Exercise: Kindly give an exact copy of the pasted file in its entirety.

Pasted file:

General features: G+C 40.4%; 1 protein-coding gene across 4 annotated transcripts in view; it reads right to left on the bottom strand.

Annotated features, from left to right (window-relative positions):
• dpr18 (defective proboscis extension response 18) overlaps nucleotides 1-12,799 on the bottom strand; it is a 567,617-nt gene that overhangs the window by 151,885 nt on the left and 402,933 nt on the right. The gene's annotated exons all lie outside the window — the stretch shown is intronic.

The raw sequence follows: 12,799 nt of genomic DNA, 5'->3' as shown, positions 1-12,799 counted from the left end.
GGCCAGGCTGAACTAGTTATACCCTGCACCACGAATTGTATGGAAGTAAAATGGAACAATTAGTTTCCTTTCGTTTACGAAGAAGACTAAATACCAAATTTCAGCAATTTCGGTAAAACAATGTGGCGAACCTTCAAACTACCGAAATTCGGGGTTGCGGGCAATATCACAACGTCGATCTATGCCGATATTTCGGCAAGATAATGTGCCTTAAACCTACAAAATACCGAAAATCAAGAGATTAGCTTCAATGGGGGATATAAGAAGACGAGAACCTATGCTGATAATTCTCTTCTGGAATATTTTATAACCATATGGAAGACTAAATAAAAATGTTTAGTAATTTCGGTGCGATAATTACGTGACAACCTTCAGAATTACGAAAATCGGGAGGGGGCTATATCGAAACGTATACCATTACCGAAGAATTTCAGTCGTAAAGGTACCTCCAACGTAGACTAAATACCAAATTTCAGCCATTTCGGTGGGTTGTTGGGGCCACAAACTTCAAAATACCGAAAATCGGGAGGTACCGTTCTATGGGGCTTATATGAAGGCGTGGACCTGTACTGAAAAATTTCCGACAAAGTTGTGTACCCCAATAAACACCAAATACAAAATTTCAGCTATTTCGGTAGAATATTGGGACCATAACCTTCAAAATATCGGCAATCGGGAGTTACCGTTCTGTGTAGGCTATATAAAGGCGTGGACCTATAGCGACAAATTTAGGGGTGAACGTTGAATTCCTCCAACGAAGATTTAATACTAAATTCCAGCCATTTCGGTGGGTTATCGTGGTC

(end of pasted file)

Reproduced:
General features: G+C 40.4%; 1 protein-coding gene across 4 annotated transcripts in view; it reads right to left on the bottom strand.

Annotated features, from left to right (window-relative positions):
• dpr18 (defective proboscis extension response 18) overlaps nucleotides 1-12,799 on the bottom strand; it is a 567,617-nt gene that overhangs the window by 151,885 nt on the left and 402,933 nt on the right. The gene's annotated exons all lie outside the window — the stretch shown is intronic.

The raw sequence follows: 12,799 nt of genomic DNA, 5'->3' as shown, positions 1-12,799 counted from the left end.
GGCCAGGCTGAACTAGTTATACCCTGCACCACGAATTGTATGGAAGTAAAATGGAACAATTAGTTTCCTTTCGTTTACGAAGAAGACTAAATACCAAATTTCAGCAATTTCGGTAAAACAATGTGGCGAACCTTCAAACTACCGAAATTCGGGGTTGCGGGCAATATCACAACGTCGATCTATGCCGATATTTCGGCAAGATAATGTGCCTTAAACCTACAAAATACCGAAAATCAAGAGATTAGCTTCAATGGGGGATATAAGAAGACGAGAACCTATGCTGATAATTCTCTTCTGGAATATTTTATAACCATATGGAAGACTAAATAAAAATGTTTAGTAATTTCGGTGCGATAATTACGTGACAACCTTCAGAATTACGAAAATCGGGAGGGGGCTATATCGAAACGTATACCATTACCGAAGAATTTCAGTCGTAAAGGTACCTCCAACGTAGACTAAATACCAAATTTCAGCCATTTCGGTGGGTTGTTGGGGCCACAAACTTCAAAATACCGAAAATCGGGAGGTACCGTTCTATGGGGCTTATATGAAGGCGTGGACCTGTACTGAAAAATTTCCGACAAAGTTGTGTACCCCAATAAACACCAAATACAAAATTTCAGCTATTTCGGTAGAATATTGGGACCATAACCTTCAAAATATCGGCAATCGGGAGTTACCGTTCTGTGTAGGCTATATAAAGGCGTGGACCTATAGCGACAAATTTAGGGGTGAACGTTGAATTCCTCCAACGAAGATTTAATACTAAATTCCAGCCATTTCGGTGGGTTATCGTGGTC